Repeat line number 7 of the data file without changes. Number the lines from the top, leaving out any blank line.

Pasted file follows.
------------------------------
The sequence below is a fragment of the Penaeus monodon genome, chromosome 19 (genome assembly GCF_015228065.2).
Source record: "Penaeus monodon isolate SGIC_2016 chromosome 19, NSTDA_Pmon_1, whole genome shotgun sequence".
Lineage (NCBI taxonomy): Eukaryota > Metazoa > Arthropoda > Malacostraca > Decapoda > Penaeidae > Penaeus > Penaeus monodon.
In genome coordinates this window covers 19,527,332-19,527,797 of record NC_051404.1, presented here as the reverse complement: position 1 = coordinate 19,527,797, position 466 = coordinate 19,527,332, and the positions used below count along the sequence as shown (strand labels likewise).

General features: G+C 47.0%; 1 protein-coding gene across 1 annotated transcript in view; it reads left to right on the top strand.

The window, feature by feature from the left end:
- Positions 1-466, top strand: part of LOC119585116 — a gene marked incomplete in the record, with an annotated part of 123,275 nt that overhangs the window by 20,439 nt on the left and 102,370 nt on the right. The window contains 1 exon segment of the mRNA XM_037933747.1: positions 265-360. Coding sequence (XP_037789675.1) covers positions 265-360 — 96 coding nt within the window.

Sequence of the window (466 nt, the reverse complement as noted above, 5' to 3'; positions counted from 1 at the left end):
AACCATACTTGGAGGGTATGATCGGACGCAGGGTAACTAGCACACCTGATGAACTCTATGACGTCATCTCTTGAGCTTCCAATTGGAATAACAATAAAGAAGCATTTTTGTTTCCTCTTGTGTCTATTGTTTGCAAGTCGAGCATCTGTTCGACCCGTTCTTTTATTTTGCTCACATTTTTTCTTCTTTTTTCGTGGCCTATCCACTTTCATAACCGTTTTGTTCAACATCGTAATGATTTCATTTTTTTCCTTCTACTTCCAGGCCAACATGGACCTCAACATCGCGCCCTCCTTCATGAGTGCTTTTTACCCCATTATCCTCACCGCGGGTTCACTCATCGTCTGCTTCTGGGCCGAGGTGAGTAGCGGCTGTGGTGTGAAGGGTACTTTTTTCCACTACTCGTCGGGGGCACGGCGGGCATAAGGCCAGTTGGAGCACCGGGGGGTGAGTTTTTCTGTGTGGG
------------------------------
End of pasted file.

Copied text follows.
- Positions 1-466, top strand: part of LOC119585116 — a gene marked incomplete in the record, with an annotated part of 123,275 nt that overhangs the window by 20,439 nt on the left and 102,370 nt on the right. The window contains 1 exon segment of the mRNA XM_037933747.1: positions 265-360. Coding sequence (XP_037789675.1) covers positions 265-360 — 96 coding nt within the window.